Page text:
New Star Wars series does not live up to expectation

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Property of Disney, concept art by Brian Matyas

The Book of Boba Fett is the latest addition to long-running franchise Star Wars

Nik Chrissanthos, Assistant A&E Editor

This review contains spoilers.

The most recent Star Wars TV show to be put on to Disney+ is Star Wars: The Book of Boba Fett. Temuera Morrison, who previously played Jango Fett in Attack of the Clones, returns to Star Wars as Jango’s cloned son, Boba Fett. Alongside assassin Fennec Shand (played by Ming-Na Wen), the two try to make a name for themselves in the criminal underworld of the Star Wars universe. After six weeks and six episodes, the full season is out and available to watch.

The Book of Boba Fett overall was enjoyable, with some hiccups along the way. Boba Fett’s character arc was very interesting to see unfold in the present and through flashbacks. One question many may have going in is how Boba Fett survived the events of Return of the Jedi. The flashback portion of the earlier episodes adequately explain how Boba survives and what he was doing up until his reappearance in season two of The Mandalorian. These are used to showcase why Boba Fett decides to give up bounty hunting and become the Daimyo of Mos Espa. His arc of growing beyond his dark past and becoming a marginally better person was one of the high points of the show.

The show’s cracks start to appear  in the odd pacing. The previously mentioned flashbacks are important parts of the first handful of episodes. In the first episode especially, the placement of these flashbacks during the runtime of the show was quite jarring, even when the content within was enjoyable. The biggest offender of this pacing issue is episodes five and six. These two episodes predominantly focus on Din Djarin, the Mandalorian from the show of the same name. The episodes themselves were the strongest of the season but at the cost of having nothing to do with Boba Fett, which is strange. These two episodes also feature other Star Wars characters such as Cobb Vanth from The Mandolorian, Ashoka Tano and Cad Bane from Star Wars: The Clone Wars, as well as Luke Skywalker himself. Their appearances have interesting implications for future Star Wars TV content, but as part of a show called The Book of Boba Fett it was wholly unnecessary.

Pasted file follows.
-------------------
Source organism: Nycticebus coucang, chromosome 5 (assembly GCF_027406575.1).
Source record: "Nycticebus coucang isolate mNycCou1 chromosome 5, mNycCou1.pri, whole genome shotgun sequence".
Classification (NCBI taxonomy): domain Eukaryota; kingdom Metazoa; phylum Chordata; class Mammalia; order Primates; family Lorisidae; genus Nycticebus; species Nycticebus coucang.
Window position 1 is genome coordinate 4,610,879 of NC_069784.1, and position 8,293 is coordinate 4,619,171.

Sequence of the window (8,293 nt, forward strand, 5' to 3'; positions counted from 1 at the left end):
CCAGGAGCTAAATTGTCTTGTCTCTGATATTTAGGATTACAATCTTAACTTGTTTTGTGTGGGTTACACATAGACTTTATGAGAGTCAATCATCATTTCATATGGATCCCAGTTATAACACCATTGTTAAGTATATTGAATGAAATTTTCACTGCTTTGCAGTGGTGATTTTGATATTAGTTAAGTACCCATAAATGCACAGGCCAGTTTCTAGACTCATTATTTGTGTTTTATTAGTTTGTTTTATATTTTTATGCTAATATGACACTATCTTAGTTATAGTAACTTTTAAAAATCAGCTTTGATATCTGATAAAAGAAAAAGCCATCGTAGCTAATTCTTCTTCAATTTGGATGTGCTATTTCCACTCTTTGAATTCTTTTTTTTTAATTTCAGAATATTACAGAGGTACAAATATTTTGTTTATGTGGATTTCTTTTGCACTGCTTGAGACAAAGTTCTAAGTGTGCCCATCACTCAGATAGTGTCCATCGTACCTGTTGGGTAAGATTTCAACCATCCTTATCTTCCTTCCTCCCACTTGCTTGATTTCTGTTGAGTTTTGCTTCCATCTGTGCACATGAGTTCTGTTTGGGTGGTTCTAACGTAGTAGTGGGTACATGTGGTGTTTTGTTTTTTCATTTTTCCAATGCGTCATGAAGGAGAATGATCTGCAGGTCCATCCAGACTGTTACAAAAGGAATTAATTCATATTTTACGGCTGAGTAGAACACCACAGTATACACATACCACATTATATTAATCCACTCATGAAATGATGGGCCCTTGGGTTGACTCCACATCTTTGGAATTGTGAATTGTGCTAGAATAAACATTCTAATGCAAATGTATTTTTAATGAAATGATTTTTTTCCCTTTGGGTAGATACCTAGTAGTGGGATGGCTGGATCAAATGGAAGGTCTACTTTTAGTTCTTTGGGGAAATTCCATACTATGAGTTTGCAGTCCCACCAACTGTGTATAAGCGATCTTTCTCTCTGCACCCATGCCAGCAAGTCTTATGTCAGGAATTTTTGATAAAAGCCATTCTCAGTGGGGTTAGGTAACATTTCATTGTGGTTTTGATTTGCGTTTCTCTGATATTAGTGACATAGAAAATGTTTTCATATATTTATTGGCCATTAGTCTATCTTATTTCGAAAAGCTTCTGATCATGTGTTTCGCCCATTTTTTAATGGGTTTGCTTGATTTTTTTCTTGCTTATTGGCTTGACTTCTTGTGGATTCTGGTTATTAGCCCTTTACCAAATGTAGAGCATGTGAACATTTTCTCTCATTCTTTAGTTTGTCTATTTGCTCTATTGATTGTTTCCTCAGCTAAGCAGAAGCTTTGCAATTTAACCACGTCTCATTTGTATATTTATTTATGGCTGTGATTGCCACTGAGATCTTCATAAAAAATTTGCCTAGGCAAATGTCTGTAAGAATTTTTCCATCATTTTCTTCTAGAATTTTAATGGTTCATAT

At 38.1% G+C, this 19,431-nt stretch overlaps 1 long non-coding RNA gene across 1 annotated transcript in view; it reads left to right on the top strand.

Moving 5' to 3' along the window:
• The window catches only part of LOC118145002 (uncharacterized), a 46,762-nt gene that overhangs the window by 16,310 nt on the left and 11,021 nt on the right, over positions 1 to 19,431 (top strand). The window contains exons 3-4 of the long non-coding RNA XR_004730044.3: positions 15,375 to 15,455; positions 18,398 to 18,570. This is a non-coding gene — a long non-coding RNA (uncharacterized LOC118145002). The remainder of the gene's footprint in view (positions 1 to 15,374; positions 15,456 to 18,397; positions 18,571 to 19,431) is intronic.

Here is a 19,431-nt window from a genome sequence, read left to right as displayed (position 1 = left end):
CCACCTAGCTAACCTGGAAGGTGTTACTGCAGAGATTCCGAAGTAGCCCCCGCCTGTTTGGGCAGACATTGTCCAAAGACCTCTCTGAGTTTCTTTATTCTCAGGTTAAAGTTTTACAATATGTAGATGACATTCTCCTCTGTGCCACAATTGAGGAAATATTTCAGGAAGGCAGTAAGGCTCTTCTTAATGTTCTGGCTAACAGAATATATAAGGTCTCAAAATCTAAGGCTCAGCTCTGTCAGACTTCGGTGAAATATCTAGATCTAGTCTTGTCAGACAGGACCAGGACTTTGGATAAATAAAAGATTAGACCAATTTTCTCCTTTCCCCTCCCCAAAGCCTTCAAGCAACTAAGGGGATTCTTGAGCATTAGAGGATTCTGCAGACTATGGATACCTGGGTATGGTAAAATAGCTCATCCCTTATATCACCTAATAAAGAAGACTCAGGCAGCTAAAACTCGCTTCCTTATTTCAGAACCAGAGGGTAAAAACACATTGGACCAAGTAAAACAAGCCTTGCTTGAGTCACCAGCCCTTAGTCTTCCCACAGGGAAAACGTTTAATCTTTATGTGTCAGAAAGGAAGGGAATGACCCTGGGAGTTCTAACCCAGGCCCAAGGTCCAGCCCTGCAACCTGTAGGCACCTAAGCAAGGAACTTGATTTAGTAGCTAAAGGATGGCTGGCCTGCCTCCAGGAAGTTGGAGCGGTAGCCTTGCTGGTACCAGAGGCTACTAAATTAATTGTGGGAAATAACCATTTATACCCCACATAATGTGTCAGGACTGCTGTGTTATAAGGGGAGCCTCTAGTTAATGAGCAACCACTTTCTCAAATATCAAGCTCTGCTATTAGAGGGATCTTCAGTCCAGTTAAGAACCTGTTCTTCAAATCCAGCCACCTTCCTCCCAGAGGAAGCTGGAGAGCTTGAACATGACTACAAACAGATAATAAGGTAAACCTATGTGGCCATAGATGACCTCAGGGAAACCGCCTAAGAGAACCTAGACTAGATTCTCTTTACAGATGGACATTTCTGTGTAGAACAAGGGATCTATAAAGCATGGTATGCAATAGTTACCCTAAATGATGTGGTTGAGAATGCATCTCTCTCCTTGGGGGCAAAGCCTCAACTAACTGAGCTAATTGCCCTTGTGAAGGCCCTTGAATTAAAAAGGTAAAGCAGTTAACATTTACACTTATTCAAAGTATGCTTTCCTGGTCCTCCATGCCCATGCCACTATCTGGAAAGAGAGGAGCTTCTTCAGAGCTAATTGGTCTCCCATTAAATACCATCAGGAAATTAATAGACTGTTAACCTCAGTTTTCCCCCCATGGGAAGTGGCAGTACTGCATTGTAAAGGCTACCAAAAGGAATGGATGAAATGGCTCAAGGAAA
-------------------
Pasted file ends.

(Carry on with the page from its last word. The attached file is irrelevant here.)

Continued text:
On that note, there are plenty of characters both new and old that join or fight against Boba Fett. The first character of note is the wookie Black Krrsantan. Originally introduced in a comic book, Krrsantan made the jump to live action originally as an enemy, but later an ally, to Boba Fett. Then there are the Mods, a group of young adults who have modified parts of their body with cybernetics. They are basically Boba Fett’s entourage, and there is not much to them as characters for the time being.

Overall, The Book of Boba Fett provided some much needed depth to the character of Boba Fett. Mostly enjoyable,  the show’s weird pacing can be somewhat distracting. For the casual Star Wars fan, this is still worth watching, especially if you are a fan of The Mandalorian because there are some very important reveals in regards to the future of that show. For casual viewers who are not that familiar with Star Wars and just want a new TV show to watch to pass the time, it might be for the best to skip this one.

The Cougar Chronicle: The independent student news site of California State University, San Marcos